Interesting premises developed with varying success: an uneven yet promising first volume.


Ten debut stories find Western expatriates settled—and, more usually, unsettled—in 1990s Prague.

Several of the expats are gay men seeking love but making do with sex, mostly with unresponsive or emotionally neutral partners. The unnamed narrator of “Exile,” for example, is an American-Jewish artist who supports himself with pornographic drawings, checking out Czech males to little effect, and returning to the States still unsure whether he’s a real Jew. The protagonist of “A Man of the Country” achieves sexual gratification with Jirka, his affable, casually sensual English-language student—but realizes that he’s only a momentary blip on Jirka’s kaleidoscopic radar screen. And in “Garage Sale,” Canadian teacher Donald quietly accepts exploitation by both the male dancer who squeezes him for “loans” and the cultured woman whom he dutifully marries. Hamburger offers fairly conventional satire on outsiders otherwise attracted by Prague’s dark romantic history, such as Rachel (in “Jerusalem”), who finds herself drawn to an intense Jewish theology student yet finds the strength to dump him when she realizes his religiosity is her rival; and Debra (of “You Say You Want a Revolution”), “a rich girl in revolutionary’s clothing” whose fiery espousal of what she labels “New Socialism” alienates her from American friends and Czech colleagues alike. Such stories are less interesting than “Control,” which reveals the avaricious derelictions of a checkpoint security guard, and than the two best pieces here: “The Ground You Are Standing On,” about the tourist Sarah Schroeder, who discovers, in evidence of ongoing anti-Semitism, her determination “to become a better Jew”; and “Law of Return,” about the American Michael, who overcomes a lifetime of passive indecision by declaring his Judaism and moving with his male cousin (and lover) to Israel.

Interesting premises developed with varying success: an uneven yet promising first volume.

Pub Date: March 16, 2004

ISBN: 0-8129-7093-4

Page Count: 224

Publisher: Random House

Review Posted Online: May 20, 2010

Kirkus Reviews Issue: Dec. 15, 2003

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It's being called a novel, but it is more a hybrid: short-stories/essays/confessions about the Vietnam War—the subject that O'Brien reasonably comes back to with every book. Some of these stories/memoirs are very good in their starkness and factualness: the title piece, about what a foot soldier actually has on him (weights included) at any given time, lends a palpability that makes the emotional freight (fear, horror, guilt) correspond superbly. Maybe the most moving piece here is "On The Rainy River," about a draftee's ambivalence about going, and how he decided to go: "I would go to war—I would kill and maybe die—because I was embarrassed not to." But so much else is so structurally coy that real effects are muted and disadvantaged: O'Brien is writing a book more about earnestness than about war, and the peekaboos of this isn't really me but of course it truly is serve no true purpose. They make this an annoyingly arty book, hiding more than not behind Hemingwayesque time-signatures and puerile repetitions about war (and memory and everything else, for that matter) being hell and heaven both. A disappointment.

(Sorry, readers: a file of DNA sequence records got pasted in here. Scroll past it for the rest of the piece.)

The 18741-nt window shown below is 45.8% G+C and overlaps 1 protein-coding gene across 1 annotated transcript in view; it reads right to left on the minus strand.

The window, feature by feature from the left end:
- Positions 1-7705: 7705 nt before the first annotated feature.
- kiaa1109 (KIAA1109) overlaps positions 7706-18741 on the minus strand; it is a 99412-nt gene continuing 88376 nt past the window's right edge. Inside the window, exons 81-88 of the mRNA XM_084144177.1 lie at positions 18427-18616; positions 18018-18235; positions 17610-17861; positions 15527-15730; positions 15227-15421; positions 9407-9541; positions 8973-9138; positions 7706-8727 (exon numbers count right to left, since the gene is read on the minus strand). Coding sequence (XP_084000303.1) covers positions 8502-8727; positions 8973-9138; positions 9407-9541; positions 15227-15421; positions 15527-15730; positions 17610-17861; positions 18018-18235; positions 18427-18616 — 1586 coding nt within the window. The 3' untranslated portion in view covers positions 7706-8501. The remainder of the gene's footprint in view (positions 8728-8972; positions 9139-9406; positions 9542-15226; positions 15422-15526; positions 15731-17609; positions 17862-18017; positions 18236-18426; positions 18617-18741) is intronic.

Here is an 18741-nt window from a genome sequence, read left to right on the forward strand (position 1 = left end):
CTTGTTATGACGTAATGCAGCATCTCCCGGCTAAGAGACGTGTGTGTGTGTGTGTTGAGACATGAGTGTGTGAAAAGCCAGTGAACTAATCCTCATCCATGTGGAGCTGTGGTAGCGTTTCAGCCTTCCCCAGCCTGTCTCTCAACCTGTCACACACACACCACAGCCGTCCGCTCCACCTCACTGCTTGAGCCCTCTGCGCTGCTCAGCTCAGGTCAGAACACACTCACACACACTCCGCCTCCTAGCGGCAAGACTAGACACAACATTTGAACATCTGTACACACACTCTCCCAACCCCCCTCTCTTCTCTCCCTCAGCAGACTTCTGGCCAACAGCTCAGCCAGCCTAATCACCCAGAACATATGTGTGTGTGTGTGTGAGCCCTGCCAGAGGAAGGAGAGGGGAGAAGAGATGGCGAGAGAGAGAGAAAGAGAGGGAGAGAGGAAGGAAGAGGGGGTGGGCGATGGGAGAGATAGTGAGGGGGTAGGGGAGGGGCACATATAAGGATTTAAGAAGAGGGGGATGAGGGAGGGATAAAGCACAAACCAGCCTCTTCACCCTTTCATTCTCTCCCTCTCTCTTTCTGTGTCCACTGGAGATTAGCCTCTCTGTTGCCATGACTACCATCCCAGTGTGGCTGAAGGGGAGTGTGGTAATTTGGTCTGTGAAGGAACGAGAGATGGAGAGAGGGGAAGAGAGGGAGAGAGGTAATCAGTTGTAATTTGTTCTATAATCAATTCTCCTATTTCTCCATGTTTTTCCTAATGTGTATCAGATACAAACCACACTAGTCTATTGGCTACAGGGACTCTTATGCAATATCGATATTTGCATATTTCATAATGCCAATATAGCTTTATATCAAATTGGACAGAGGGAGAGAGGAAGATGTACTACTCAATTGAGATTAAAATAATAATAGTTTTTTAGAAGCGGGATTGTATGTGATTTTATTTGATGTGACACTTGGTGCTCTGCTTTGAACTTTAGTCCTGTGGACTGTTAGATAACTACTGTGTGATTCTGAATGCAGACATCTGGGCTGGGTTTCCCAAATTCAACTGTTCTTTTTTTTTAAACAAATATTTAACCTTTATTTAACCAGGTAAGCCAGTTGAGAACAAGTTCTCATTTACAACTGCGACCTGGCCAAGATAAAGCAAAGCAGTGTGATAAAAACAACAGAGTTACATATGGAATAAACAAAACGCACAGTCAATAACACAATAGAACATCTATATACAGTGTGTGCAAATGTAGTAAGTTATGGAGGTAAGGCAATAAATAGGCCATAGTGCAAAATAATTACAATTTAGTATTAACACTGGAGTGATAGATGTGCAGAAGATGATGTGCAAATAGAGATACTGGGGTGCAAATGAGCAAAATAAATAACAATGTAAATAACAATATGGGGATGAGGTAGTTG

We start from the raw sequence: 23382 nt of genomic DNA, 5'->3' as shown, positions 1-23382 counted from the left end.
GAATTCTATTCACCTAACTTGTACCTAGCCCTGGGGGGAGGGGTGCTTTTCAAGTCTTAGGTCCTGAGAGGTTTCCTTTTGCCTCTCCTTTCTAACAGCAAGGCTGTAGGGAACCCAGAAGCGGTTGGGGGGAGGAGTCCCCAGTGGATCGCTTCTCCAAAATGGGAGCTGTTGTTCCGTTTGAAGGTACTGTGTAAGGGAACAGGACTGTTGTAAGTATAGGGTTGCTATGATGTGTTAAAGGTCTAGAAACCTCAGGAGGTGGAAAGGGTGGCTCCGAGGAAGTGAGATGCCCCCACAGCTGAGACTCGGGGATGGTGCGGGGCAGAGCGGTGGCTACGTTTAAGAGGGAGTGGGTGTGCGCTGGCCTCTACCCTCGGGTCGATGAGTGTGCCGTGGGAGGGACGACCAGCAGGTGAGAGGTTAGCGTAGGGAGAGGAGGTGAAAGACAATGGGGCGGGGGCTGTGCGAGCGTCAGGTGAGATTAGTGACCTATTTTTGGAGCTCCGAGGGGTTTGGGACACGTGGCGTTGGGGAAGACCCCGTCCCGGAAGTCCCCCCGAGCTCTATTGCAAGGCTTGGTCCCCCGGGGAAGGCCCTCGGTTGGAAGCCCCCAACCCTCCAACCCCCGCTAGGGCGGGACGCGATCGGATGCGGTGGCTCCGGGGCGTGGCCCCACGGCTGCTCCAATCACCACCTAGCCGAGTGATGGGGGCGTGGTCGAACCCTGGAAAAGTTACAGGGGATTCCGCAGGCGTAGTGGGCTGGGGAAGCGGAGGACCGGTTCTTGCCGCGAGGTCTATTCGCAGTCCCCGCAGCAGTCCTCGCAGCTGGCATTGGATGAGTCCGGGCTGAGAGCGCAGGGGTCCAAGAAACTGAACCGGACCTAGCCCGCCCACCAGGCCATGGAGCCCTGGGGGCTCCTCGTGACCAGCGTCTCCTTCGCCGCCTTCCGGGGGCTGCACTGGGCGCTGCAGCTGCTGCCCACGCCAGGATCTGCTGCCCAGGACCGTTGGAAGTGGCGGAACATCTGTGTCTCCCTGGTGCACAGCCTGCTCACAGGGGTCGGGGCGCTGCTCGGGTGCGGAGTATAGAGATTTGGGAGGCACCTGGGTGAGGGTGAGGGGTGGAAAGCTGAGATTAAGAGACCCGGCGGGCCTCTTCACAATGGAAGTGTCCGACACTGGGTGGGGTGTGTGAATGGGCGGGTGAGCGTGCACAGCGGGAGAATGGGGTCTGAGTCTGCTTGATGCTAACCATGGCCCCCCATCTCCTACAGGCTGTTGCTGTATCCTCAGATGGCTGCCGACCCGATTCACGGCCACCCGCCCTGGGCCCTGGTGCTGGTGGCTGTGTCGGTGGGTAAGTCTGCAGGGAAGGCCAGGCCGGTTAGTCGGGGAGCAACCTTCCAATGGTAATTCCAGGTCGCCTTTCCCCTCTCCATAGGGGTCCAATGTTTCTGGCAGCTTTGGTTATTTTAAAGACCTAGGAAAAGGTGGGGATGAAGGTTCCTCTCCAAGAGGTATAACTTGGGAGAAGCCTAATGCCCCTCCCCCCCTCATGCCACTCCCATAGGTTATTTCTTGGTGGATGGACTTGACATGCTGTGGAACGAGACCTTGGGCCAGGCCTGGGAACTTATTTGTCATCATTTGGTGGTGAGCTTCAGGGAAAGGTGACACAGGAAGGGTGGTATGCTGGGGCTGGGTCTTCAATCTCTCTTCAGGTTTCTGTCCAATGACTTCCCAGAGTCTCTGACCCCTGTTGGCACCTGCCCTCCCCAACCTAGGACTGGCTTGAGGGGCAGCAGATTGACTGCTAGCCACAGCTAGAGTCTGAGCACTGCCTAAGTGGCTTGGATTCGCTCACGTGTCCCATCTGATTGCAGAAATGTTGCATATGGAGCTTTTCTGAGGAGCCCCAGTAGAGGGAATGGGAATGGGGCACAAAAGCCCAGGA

Pub Date: March 28, 1990

ISBN: 0618706410

Page Count: 256

Publisher: Houghton Mifflin

Review Posted Online: Oct. 2, 2011

Kirkus Reviews Issue: Feb. 15, 1990

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Old-fashioned short fiction: honest, probing and moving.


One of America’s great novelists (Lost Memory of Skin, 2011, etc.) also writes excellent stories, as his sixth collection reminds readers.

Don’t expect atmospheric mood poems or avant-garde stylistic games in these dozen tales. Banks is a traditionalist, interested in narrative and character development; his simple, flexible prose doesn’t call attention to itself as it serves those aims. The intricate, not necessarily permanent bonds of family are a central concern. The bleak, stoic “Former Marine” depicts an aging father driven to extremes because he’s too proud to admit to his adult sons that he can no longer take care of himself. In the heartbreaking title story, the death of a beloved dog signals the final rupture in a family already rent by divorce. Fraught marriages in all their variety are unsparingly scrutinized in “Christmas Party,” Big Dog” and “The Outer Banks." But as the collection moves along, interactions with strangers begin to occupy center stage. The protagonist of “The Invisible Parrot” transcends the anxieties of his hard-pressed life through an impromptu act of generosity to a junkie. A man waiting in an airport bar is the uneasy recipient of confidences about “Searching for Veronica” from a woman whose truthfulness and motives he begins to suspect, until he flees since “the only safe response is to quarantine yourself.” Lurking menace that erupts into violence features in many Banks novels, and here, it provides jarring climaxes to two otherwise solid stories, “Blue” and “The Green Door.” Yet Banks quietly conveys compassion for even the darkest of his characters. Many of them (like their author) are older, at a point in life where options narrow and the future is uncomfortably close at hand—which is why widowed Isabel’s fearless shucking of her confining past is so exhilarating in “SnowBirds,” albeit counterbalanced by her friend Jane’s bleak acceptance of her own limited prospects.

Old-fashioned short fiction: honest, probing and moving.

Pub Date: Nov. 12, 2013

ISBN: 978-0-06-185765-2

Page Count: 304

Publisher: Ecco/HarperCollins

Review Posted Online: Sept. 1, 2013

Kirkus Reviews Issue: Sept. 15, 2013

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